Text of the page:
It was the leading by example.

The doing of and the action of that which would be otherwise considered lowly and less than,
being done to another…
As the recipient of such, that of the the washed,
would be thought to be more highly than the washer….

It was the notion of serving with the serving being of such a lowly but very respectful
and loving manner…that that was the key.
Doing something so lowly but doing it in pure unselfish care and love…

Mother Teresa’s feet are examples of a person who worked long and hard all her life—
her feet do not lie.
She toiled on those feet her entire life…always for others.

Being with Dad’s caregivers day in and day out, assisting as they had to turn dad from
side to side as I had to hold him up on his side towards me just so they
could wipe his bottom, cleaning him after he had soiled himself….

I marveled at the care and thoroughness in which one caregiver in particular
went about her task.

I don’t think I could have done or do what she did and does.
Taking care of the most basic needs of a human—
feeding and then cleaning…much as one does for a baby.

Baby’s are cute.

Old cancer ridden bodies that smell and are wasting are not.

As the days passed, physically moving dad was difficult as he winced and cried in pain…
but the cleaning still needed to be done…
And it was done with dignity, compassion…as

that is the rough, calloused, gnarly example of what love is all about…

“Love one another as I have first loved you…..”

And with the best way always being by example…..

The evening meal was in progress, and the devil had already prompted Judas,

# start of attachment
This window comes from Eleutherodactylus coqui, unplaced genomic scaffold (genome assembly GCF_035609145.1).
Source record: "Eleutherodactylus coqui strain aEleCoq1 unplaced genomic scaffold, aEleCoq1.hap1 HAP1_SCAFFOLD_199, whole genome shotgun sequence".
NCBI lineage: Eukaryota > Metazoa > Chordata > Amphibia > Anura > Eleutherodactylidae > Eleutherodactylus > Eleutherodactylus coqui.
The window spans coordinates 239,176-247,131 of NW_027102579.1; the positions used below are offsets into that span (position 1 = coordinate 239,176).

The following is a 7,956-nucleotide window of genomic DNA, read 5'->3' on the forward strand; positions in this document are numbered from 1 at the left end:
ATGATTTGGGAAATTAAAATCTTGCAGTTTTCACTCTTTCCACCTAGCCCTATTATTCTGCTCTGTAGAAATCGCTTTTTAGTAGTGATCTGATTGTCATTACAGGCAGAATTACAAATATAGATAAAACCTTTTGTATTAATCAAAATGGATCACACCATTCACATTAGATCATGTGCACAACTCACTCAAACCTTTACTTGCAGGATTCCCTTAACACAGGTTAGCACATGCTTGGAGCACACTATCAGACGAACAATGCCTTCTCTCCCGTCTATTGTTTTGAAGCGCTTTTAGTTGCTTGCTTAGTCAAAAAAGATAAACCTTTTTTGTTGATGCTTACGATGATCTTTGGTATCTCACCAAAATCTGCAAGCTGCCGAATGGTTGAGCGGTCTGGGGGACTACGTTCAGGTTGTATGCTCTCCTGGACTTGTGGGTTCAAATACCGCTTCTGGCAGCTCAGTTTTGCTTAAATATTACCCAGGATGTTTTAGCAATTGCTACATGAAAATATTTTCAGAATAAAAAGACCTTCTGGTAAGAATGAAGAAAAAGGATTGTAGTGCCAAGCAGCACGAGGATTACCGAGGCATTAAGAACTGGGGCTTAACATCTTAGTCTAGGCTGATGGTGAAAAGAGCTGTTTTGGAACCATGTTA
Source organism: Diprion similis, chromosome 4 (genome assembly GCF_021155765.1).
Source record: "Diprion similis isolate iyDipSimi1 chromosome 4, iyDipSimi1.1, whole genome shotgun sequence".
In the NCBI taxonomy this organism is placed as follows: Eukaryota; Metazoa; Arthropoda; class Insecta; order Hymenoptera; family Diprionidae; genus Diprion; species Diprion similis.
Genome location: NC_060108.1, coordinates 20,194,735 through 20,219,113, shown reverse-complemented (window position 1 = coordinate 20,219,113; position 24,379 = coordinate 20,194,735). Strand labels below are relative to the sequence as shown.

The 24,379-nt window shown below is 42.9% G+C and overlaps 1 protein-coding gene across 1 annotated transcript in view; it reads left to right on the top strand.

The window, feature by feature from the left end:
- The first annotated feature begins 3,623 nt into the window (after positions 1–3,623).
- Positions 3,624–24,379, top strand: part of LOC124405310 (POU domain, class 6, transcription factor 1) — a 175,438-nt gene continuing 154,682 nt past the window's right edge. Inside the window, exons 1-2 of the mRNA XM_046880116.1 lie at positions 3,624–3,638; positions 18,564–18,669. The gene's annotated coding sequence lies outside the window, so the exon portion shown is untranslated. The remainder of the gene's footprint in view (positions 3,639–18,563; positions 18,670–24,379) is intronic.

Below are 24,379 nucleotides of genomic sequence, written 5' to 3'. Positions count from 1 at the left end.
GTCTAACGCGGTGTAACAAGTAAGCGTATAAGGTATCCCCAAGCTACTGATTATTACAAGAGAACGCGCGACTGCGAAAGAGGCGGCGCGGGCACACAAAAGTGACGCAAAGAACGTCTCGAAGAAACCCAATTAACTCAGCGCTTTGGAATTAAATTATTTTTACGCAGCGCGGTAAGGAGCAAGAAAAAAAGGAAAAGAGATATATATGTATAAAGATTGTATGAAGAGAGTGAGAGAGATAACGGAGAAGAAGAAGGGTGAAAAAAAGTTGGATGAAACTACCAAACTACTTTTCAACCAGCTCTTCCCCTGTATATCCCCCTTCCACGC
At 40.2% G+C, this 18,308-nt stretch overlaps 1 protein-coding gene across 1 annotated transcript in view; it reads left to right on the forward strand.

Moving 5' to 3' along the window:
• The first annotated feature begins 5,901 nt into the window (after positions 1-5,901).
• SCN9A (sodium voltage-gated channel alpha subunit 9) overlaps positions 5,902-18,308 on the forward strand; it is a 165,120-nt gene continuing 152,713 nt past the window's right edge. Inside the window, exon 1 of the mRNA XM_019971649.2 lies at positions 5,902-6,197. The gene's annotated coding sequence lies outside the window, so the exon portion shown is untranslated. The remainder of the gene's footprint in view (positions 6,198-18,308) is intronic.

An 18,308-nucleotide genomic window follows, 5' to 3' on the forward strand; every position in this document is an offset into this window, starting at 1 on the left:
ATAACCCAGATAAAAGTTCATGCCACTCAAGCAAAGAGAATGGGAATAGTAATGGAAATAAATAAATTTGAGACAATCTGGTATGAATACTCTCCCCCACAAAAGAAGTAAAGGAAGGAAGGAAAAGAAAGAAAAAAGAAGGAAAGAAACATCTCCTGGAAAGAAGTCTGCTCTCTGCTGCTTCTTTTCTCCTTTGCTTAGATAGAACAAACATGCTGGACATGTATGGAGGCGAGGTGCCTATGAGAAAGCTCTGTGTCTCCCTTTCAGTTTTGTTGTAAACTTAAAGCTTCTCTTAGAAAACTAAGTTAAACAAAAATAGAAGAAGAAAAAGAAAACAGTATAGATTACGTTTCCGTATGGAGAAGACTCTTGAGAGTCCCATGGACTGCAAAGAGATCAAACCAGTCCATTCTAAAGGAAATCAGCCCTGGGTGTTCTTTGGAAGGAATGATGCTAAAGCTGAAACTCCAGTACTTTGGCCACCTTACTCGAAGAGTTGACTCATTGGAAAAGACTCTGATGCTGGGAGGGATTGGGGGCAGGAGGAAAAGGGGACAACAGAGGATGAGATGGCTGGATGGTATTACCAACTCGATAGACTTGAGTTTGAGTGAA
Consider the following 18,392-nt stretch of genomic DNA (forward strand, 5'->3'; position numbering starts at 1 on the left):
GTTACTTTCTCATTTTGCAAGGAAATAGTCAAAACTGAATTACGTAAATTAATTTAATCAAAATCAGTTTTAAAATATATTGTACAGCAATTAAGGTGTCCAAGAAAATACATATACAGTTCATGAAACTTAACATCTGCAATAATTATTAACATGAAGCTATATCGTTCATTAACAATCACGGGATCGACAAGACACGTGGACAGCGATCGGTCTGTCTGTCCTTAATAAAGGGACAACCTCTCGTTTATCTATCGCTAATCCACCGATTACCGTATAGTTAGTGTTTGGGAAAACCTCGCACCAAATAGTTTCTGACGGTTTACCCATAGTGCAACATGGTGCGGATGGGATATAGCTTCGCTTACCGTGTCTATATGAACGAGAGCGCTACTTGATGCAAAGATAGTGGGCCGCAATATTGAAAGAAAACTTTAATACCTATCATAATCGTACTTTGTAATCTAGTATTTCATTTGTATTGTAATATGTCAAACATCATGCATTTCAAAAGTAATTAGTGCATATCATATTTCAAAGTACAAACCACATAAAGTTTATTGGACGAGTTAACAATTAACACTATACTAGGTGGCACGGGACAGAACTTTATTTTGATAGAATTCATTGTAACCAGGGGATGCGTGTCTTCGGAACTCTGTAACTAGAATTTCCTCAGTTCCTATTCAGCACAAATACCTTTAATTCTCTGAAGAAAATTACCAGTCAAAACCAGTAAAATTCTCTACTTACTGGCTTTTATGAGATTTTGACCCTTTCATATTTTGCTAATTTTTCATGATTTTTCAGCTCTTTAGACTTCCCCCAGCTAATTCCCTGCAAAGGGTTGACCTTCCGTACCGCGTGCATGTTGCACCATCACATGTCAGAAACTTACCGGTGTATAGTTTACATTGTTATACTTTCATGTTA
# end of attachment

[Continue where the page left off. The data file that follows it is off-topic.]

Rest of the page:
the son of Simon Iscariot, to betray Jesus.
Jesus knew that the Father had put all things under his power,
and that he had come from God and was returning to God;
so he got up from the meal, took off his outer clothing, and wrapped a towel around his waist.
After that, he poured water into a basin and began to wash his disciples’ feet,
drying them with the towel that was wrapped around him.

He came to Simon Peter, who said to him, “Lord, are you going to wash my feet?”

Jesus replied, “You do not realize now what I am doing, but later you will understand.”

“No,” said Peter, “you shall never wash my feet.”

Jesus answered, “Unless I wash you, you have no part with me.”

“Then, Lord,” Simon Peter replied,
“not just my feet but my hands and my head as well!”

10 Jesus answered, “Those who have had a bath need only to wash their feet;
their whole body is clean. And you are clean, though not every one of you.”
For he knew who was going to betray him, and that was why he said
not every one was clean.

When he had finished washing their feet, he put on his clothes and returned to his place.
“Do you understand what I have done for you?” he asked them.
“You call me ‘Teacher’ and ‘Lord,’ and rightly so, for that is what I am.
Now that I, your Lord and Teacher, have washed your feet, you also should
wash one another’s feet.
I have set you an example that you should do as I have done for you.
Very truly I tell you, no servant is greater than his master,
nor is a messenger greater than the one who sent him.
Now that you know these things, you will be blessed if you do them.

Matthew 13:2-17

May we serve…

I shall pass through this world but once.
Any good thing therefore that I can do, or any kindness that I can show to any human being,
let me do it now.
Let me not defer it or neglect it,
for I shall not pass this way again.

Henry Drummond

RSCN3659
(ornamental pomegranate blossom with ants / Julie Cook / 2016)

Jesus called them together and said,
“You know that the rulers of the Gentiles lord it over them,
and their high officials exercise authority over them.
Not so with you.
Instead, whoever wants to become great among you must be your servant,
and whoever wants to be first must be your slave—
just as the Son of Man did not come to be served, but to serve,
and to give his life as a ransom for many.”

Matthew 20:25-28